6. Venice (Jan Jakub Kolski, 2010) / Poland
“Venice (originally, Wenecja)” tells a cruel coming of age story set in Poland during the WWII and focused on an 11-yo boy, Marek, who is played by the angel-like, hyper-talented Marcin Walewski. For the security reasons, he lives in his grandmother’s country house which serves as a refuge for the females of the family, whereas his father and older brother are summoned to the front.
Thanks to his parents’ tales, Marek is obsessed by the titular city and constantly dreams of paying it a visit one day. Due to the circumstances, a promised excursion must wait for better times, but he manages to build and escape to his own “origami” Venice in the accidently flooded basement. Alas, the illusions which he and his relatives harbor are dispelled after the Nazis invade the estate…
If you previously watch any of Kolski’s lighter features, such as “The Man Who Read Music from the Plates” or “Jasminum”, you will probably find yourself defenseless against the unrestrainable force of a gloomy, depressive atmosphere established here. Inspired by the motifs from the stories by the Polish writer Włodzimierz Odojewski, “Venice” successfully conveys the protagonist’s fragile, shaken state of mind, rendering his character very believable.
Its mesmerizing cinematography is quite reminiscent of Dorota Kedzierzawska’s harrowing drama “Nothing (Nic)”, which comes to no surprise, as they both share the same DoP, Arthur Reinhart. Dominated by gray, beige and golden-brown, the stunning imagery frequently delves into the realm of magic realism, deepening the poignant, emotionally intense narrative.
A companion piece: “Lore (Cate Shortland, 2012)”
7. Corn Island (George Ovashvili, 2014) / Georgia | Germany | France | Czech Republic | Kazakhstan | Hungary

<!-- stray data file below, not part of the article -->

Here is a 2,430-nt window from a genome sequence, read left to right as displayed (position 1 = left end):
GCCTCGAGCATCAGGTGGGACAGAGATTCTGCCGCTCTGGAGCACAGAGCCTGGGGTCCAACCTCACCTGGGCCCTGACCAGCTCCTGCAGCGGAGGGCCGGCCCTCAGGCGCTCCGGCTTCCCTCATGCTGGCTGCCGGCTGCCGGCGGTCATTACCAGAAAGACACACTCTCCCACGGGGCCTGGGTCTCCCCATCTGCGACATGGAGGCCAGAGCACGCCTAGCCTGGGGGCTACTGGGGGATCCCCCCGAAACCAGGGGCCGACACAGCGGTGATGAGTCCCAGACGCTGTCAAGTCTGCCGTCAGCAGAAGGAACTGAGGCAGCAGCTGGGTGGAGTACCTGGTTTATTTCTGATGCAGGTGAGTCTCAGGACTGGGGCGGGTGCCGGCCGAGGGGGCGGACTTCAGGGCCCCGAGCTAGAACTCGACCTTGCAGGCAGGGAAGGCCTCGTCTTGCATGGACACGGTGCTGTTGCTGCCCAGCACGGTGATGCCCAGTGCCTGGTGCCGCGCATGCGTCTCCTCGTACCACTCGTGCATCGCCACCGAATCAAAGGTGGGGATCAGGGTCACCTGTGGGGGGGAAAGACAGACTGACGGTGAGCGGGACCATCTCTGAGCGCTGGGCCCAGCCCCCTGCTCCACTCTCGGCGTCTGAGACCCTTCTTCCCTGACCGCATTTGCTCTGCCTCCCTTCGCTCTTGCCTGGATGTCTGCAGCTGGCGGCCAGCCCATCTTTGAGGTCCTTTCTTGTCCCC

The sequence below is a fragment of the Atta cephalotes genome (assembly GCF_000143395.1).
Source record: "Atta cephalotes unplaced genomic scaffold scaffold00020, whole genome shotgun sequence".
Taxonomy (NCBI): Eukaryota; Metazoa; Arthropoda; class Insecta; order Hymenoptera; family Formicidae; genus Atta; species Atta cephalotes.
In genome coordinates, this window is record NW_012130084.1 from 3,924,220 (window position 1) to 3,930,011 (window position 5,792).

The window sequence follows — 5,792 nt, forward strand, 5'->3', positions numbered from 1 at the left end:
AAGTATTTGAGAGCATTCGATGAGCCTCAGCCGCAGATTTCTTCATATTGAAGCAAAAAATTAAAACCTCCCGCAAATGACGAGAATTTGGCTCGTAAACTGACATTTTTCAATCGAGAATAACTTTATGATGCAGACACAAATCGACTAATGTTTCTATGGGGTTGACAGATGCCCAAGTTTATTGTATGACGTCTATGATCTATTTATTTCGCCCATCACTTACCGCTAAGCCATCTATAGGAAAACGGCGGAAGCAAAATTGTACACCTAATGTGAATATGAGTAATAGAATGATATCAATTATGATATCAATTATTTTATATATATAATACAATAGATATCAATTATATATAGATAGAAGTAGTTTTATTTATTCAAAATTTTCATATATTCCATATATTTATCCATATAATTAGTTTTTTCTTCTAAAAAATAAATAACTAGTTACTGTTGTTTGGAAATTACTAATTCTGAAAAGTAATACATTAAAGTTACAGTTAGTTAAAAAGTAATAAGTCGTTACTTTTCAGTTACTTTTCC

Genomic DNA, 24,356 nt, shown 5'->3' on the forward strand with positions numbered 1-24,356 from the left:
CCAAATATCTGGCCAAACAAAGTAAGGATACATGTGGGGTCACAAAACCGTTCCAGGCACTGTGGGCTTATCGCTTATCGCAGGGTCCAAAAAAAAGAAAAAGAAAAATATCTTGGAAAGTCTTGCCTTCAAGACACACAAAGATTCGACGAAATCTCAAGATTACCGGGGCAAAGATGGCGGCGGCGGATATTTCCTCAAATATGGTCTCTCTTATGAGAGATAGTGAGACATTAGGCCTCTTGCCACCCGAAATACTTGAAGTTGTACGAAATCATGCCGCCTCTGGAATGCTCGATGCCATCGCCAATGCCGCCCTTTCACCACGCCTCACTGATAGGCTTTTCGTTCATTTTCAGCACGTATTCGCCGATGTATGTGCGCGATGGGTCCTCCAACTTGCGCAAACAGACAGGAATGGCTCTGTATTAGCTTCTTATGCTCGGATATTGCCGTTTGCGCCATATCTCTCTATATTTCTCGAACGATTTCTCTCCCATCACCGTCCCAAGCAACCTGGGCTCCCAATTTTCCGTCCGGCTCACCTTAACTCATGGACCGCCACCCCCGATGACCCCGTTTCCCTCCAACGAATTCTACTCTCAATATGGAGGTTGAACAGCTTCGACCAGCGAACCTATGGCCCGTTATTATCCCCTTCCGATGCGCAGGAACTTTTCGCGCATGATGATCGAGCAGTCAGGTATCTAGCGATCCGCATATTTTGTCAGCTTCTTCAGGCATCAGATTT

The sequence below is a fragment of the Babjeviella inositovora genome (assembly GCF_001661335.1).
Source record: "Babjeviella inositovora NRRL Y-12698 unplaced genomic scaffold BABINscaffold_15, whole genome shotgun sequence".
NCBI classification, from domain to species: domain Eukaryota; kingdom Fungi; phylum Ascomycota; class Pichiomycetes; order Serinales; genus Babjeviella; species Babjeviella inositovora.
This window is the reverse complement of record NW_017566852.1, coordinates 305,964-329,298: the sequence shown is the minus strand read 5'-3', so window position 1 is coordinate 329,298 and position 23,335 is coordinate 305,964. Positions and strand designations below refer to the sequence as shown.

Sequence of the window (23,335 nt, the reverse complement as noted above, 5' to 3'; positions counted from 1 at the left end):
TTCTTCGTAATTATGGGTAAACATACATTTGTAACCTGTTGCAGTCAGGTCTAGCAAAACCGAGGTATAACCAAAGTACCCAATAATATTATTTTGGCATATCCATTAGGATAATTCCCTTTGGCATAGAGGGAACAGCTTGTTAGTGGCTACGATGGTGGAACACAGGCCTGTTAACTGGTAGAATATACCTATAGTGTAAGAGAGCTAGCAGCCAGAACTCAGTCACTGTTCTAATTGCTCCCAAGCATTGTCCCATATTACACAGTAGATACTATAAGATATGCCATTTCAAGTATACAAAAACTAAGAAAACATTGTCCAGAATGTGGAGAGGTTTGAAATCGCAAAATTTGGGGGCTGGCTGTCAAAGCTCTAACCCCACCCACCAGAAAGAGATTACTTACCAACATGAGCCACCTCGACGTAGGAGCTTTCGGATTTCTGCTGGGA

Old man and the river. His granddaughter and a soldier. A story as ancient as time itself, of a man pitted against himself, another men and Mother Nature – generous, whimsical, unforgiving… There is something primordial in George Ovashvili’s “Corn Island (Simindis kundzuli)” which can be best described as an existentialist war drama with a strong faux-anthropological-documentary vibe.
Organic, gorgeously shot and nearly dialogue-free, it is set in no man’s land amidst the water – to be more precise, on a small, fertile island amidst the Enguri River, between Georgia and partially recognized republic of Abkhazia. Idyllic at the beginning, it follows the protagonist leaving and returning over and over again, while bringing tools and supplies for a temporary hut, as well as for growing corn. About ten minutes into the film, the abovementioned girl enters the scene, her head wrapped in a shawl and holding tightly to her doll.
Gradually, her timidity fades and later, we see her openly flirting with a wounded soldier who finds refuge in her grandfather’s cabin. The subplot involving her sexual maturing adds another layer to this quiet, minimalist pastoral which caused some controversies at home, because of the Abkhaz point of view. However, it is nothing short of humane, even touching.
Ovashvili seems to take no sides, pays painstaking attention to details and has great respect for his characters, played by both pros and non-professional actors. The stand-out amongst them is Mariam Buturishvili as the granddaughter who has one of the most eloquent pair of eyes – they speak more than a thousand words.
A companion piece: “Test (Aleksandr Kott, 2014)”
8. Luna (Dave McKean, 2014) / UK
The multidisciplinary artist Dave McKean’s latest directorial effort provides a unique, if not utterly immersive experience. Once again, he lets fantasy intrude reality and merge with it, but this time, he reflects on the themes of (a child) loss, grief and parenthood.
The parents in question are Grant (Ben Daniels) and Christine (Dervla Kirwan) who have fallen out of touch with everyone since the tragic death of their newborn. They are about to spend a cathartic weekend at the remote seaside villa belonging to their art college friend Dean (Michael Maloney) and his much younger girlfriend Freya (MirrorMask’s Stephanie Leonidas) whose name couldn’t be more symbolic (google Freya + Norse mythology).
As all sorts of memories are recalled and some old wounds reopened, Dean’s illustrations come to life and blur the line between the tangible world and the imaginary one which mirrors both couple’s trepidation, wistful yearnings, unrealized dreams and missed opportunities.